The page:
Faulty Takata airbags linked to causing 18 deaths around the world are being replaced by new defective airbags, according to an Australian consumer group.
The organisation Choice has said that five car companies have admitted replacing the airbags with faulty devices in Australia, supposedly as a temporary fix.
Toyota has reportedly said the new replacements are completely safe for several years, and that it is only when the airbags age that they become faulty.
In a statement, the Japanese manufacturer said: "The action [recall] provided safety for a number of years. However, due to exposure to the environment over time, these airbags will need to be replaced again."
Japanese car parts maker Takata is facing billions of dollars in liabilities over its airbags, which Choice described as "ticking time-bombs". Deaths have been reported globally from the airbags, fitted in cars made by BMW, Honda, Toyota and Lexus, for example.
More than 100 million cars fitted with Takata airbags globally were recalled after it emerged in 2007 that there were significant safety problems associated with the airbags – faulty inflators could expand with too much force, spraying metal shrapnel at the car's occupants.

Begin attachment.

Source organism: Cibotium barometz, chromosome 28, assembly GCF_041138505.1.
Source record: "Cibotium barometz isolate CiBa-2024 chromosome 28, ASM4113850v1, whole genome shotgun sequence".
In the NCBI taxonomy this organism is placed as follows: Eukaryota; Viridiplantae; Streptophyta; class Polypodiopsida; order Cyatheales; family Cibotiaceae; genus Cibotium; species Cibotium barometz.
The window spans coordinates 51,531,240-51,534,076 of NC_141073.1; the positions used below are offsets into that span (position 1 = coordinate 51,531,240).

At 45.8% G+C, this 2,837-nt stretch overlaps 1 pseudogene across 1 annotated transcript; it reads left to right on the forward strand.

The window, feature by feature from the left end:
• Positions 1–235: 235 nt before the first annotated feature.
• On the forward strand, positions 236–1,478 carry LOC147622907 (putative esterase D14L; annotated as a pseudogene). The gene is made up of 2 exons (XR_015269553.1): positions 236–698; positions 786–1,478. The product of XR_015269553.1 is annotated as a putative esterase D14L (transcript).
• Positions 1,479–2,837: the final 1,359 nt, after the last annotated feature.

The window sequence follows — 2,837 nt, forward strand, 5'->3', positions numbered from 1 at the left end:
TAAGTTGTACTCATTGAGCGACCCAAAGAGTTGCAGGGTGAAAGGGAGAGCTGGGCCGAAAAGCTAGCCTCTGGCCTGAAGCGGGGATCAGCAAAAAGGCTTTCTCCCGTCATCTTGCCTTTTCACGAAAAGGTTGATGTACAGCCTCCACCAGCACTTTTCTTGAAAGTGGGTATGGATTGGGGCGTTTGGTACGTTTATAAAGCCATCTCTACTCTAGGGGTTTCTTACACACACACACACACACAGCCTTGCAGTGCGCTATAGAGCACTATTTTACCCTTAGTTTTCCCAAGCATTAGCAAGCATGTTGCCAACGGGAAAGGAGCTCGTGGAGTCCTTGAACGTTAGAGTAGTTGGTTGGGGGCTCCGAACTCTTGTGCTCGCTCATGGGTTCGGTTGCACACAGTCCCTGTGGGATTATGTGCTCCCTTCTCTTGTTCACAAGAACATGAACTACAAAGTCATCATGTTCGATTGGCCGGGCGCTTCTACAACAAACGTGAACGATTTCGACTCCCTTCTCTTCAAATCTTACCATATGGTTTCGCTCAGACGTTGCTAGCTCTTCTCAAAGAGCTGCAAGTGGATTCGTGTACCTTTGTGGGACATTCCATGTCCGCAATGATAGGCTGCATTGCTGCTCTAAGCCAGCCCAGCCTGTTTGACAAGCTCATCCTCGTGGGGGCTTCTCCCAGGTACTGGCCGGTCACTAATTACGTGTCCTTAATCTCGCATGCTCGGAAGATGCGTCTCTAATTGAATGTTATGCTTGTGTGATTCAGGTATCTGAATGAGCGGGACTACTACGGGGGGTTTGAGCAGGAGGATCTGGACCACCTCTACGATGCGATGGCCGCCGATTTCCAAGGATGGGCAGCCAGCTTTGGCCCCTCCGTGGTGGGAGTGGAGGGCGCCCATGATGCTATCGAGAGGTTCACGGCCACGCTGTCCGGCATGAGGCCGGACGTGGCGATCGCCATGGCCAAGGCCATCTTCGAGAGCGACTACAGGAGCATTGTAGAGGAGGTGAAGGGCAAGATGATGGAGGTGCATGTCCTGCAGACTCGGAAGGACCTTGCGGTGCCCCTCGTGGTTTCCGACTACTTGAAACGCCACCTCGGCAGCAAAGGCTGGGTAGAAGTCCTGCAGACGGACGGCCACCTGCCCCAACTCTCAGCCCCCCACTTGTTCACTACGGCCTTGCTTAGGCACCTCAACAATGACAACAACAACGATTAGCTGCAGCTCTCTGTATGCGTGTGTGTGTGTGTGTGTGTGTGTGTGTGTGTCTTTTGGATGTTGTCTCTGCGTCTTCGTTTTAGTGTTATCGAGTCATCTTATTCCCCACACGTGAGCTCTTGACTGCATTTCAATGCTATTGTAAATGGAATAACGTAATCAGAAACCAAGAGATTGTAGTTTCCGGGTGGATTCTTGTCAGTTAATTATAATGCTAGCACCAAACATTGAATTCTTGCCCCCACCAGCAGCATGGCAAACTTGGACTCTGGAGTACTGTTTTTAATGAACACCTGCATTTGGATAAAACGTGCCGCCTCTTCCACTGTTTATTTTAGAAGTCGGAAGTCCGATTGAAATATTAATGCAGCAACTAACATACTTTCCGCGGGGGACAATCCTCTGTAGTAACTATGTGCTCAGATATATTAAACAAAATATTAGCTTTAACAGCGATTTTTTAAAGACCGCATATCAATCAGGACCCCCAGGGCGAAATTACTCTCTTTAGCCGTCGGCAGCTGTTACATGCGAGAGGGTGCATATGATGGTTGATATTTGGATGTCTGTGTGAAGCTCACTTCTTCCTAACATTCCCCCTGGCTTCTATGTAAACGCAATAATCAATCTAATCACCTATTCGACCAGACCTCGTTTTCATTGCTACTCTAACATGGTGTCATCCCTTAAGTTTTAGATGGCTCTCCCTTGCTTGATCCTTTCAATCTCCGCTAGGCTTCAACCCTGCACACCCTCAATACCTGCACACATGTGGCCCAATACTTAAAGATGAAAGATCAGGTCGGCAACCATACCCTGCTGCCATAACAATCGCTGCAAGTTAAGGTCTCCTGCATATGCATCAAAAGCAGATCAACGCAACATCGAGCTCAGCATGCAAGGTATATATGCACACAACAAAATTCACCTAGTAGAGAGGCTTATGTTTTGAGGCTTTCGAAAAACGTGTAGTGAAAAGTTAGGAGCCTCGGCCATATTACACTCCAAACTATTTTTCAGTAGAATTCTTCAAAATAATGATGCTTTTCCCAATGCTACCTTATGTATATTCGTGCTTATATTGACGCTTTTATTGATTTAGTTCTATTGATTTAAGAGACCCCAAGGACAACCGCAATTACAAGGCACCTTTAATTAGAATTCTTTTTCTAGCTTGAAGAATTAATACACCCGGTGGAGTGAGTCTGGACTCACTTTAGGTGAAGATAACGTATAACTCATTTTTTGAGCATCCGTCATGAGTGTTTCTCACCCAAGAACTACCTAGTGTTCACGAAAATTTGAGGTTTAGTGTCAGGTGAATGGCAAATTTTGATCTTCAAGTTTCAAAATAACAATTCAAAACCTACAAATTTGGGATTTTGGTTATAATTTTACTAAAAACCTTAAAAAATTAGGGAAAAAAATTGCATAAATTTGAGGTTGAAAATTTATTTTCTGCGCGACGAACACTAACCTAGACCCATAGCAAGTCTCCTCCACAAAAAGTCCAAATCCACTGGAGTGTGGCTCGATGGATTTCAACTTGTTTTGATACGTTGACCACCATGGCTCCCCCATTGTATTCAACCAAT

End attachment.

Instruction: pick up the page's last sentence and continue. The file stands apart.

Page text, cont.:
The new investigation came after a further death was reported from the airbags last week in Sydney. A 58-year-old male was struck in the neck by some shrapnel after being involved in a crash with his Honda CR-V. The man had reportedly ignored recall notices, and his CR-V had subsequently not had the 'fix'.
The Australian Competition and Consumer Commission watchdog said it would investigate the recall.
ACCC chairman Rod Sims said: "We would have very serious concerns if manufacturers were found to be misleading consumers about their car's safety in breach of their obligations under consumer law."
By Ted Welford